Center Stage Removes VLTs and Two-Ball Betting in Alabama

Center Stage Bingo Hall Slot Machines

Center Stage began as a bingo hall for fundraising through charitable gaming.

Center Stage, which runs a bingo-casino in South Alabama, has agreed to remove electronic and table games deemed illegal by the state. Center Stage’s agreed with the office of Alabama Attorney General Steve Marshall to remove the offending gaming machines and gaming tables.

For months, the attorney general’s office had argued that Center Stage was operating illegal gambling devices. The video lottery terminals (VLTs) were quite similar to slots, but used bingo game mechanics for resolving bets.

Steve Marshall announced on Thursday that the Houston Economic Development Association (HEDA), which manages Center Stage, “has agreed to remove the games in question.”

The two sides agreed to remove the gaming machines prior to a trial which was set to begin on Monday, which would have decided the issue. Neither side wanted to risk a total loss, though the agreement is a big win for Steve Marshall.

Two-Ball Betting Ended

Another form of gambling, called “two-ball” betting, also was in dispute. The two sides were set to go to trial over the issue on Monday, after a series of continuances that allowed Center Stage to stay open for a while longer.

With a trial looming on Monday, HEDA agreed to a resolution of the issue. The agreement, signed by HEDA president Frank Wendt and HEDA attorney Ashton Ott, stated that the table games would be removed, along with any electronic game of chance.

Why HEDA Installed VLTs

Ernie Hornsby, an attorney and spokesman for HEDA, said the deal with Steve Marshall would allow Center Stage to remain open. The bingo hall, which is located in a town of 1200 people in Houston County, near the borders with Georgia and Florida, will remain open for business. Cottonwood is between 2 & 1/2 to 3 hours away from most of the bigger cities in Alabama, including Montegomery, Mobile, and Auburn.

Center Stage will continue to offer paper bingo, but not electronic bingo of any kind. Some video terminals will continue to operate, but they are programmed for skill games, which are legal under Alabama law.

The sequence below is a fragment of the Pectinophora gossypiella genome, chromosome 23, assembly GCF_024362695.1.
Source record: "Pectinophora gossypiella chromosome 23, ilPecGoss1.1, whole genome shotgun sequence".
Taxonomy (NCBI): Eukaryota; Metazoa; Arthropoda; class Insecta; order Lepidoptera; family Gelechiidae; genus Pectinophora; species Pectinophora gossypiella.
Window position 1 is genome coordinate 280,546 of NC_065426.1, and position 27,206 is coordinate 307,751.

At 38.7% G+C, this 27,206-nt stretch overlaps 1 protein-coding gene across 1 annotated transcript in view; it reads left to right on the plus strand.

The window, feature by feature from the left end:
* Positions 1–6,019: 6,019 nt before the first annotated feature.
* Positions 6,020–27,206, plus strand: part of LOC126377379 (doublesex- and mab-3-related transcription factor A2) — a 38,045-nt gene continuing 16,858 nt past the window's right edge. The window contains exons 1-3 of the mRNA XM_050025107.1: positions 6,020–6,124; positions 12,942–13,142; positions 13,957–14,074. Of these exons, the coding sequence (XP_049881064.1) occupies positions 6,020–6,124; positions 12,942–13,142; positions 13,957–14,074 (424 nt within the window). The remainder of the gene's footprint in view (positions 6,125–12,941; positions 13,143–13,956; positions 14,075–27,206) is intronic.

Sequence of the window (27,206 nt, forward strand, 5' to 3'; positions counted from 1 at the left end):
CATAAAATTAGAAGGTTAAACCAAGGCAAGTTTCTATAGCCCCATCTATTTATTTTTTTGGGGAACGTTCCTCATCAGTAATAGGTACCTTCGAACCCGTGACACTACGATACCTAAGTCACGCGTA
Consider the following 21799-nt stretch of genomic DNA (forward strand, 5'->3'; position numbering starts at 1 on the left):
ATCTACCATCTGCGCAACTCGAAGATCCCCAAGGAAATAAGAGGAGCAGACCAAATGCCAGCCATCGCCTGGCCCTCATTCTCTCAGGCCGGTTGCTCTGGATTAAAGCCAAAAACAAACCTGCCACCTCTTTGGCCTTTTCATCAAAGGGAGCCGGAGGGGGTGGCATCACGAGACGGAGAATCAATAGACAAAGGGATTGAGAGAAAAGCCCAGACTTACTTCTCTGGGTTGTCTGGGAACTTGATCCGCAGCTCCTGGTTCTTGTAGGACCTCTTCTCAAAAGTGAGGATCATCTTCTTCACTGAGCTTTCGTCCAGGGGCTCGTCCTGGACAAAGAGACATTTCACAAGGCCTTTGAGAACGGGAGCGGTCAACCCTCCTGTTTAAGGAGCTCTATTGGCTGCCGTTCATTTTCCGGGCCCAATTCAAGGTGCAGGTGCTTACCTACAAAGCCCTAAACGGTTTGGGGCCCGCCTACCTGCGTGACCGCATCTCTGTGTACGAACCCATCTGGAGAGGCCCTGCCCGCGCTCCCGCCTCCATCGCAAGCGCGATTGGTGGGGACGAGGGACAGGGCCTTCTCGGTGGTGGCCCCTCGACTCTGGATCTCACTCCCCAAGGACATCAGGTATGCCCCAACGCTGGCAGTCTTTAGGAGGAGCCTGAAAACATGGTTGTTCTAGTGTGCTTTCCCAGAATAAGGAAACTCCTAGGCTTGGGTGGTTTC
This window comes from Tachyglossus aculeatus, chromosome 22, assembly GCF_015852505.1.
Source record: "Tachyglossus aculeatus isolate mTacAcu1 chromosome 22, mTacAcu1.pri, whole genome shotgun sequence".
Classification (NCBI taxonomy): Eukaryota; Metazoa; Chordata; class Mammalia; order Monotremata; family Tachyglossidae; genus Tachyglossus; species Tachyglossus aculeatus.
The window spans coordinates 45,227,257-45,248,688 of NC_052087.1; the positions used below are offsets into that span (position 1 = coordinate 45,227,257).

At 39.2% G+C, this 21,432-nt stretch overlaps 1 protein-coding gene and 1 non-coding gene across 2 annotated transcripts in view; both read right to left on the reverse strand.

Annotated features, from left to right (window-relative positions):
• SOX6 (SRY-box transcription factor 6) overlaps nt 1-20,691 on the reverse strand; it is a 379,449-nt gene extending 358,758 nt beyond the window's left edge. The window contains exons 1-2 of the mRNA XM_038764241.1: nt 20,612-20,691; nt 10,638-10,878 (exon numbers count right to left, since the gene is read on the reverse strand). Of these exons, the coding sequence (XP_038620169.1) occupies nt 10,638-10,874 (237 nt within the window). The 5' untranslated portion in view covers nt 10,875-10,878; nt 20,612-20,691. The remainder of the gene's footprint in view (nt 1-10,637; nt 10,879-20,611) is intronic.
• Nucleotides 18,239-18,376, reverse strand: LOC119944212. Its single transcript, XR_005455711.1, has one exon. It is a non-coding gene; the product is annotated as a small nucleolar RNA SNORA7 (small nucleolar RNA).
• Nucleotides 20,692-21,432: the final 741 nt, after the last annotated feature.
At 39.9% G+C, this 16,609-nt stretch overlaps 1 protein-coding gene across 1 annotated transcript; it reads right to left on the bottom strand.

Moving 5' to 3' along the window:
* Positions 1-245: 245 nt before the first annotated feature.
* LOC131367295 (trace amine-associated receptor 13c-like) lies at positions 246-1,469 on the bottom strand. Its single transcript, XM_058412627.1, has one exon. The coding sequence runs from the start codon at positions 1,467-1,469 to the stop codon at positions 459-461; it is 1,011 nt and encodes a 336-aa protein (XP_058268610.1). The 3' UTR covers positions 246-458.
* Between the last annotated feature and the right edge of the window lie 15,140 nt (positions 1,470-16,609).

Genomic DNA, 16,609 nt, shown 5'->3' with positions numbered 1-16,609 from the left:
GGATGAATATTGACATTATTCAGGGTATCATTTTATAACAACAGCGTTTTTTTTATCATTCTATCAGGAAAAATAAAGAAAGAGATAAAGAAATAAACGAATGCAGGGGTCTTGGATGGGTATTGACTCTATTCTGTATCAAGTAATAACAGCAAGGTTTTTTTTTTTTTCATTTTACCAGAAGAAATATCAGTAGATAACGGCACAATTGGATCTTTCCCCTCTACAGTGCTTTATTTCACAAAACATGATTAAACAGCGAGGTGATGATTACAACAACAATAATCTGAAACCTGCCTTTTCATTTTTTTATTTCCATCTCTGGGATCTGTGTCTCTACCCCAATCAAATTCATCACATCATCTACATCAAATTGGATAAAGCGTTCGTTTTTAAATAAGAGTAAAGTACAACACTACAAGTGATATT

Steve Marshall on HEDA Deal

Alabama AG Steve Marshall was more matter-of-fact than his predecessor. Marshall’s full statement on the VLT and two-ball dispute was, “It is my duty as Attorney General to enforce Alabama’s laws and to prevent individuals and organizations from offering illegal gambling in our state. As a result of the State’s suit, HEDA has agreed to remove the games in question and has agreed to change its operations to comply with the law.”

Marshall added, “This is a good day.”

Ashton Ott, a HEDA attorney, gave her organization’s reasons for signing the agreement: “This agreement sets forth a framework that allows us to continue to offer a great experience for our guests, while at the same time ensuring compliance with applicable state law.”

“HEDA disagrees that the games previously offered were illegal in anyway, but today‚Äôs agreement will remove all doubt and allow HEDA to continue to offer fun and exciting bingo entertainment opportunities for our guests.”

Luther Strange v. VictoryLand

Steve Marshall’s predecessor at the Alabama Attorney General’s office, Luther Strange, had several run-ins with commercial racetracks, which tried to install slot machines on their gaming floors.

In his role as Alabama AG, Luther Strange had the state troopers raid the illegal racinos, which led to a multi-year legal battle with Milton McGregor’s VictoryLand racetrack.

The legal battle eventually involved then-Governor Robert Bentley and the Alabama state troopers. After an Alabama judge ordered Luther Strange to return confiscated gaming machines and cash to the racetracks within 90 days, Strange refused the order. Eventually, Gov. Bentley told state troopers they did not have to follow Strange’s orders, if he ordered them to raid gambling facilities.

Steve Marshall v. Center Stage

The dispute never really ended. Eventually, Gov. Bentley appointed Luther Strange as interim U.S. Senator to replace Jeff Sessions, who became U.S. Attorney General. Strange’s successor, Steve Marshall, vowed to continue to fight illegal gambling in the state. Last year, Milton McGregor died at age 78, which seems to have brought the saga to a close.

As one saga closed, another opened. The Center Stage legal battle has gone on for months now. HEDA sought public support by stating it only wanted to raise funds to help education and the needy in Houston County. Steve Marshall, of course, emphasized the illegality of HEDA’s actions.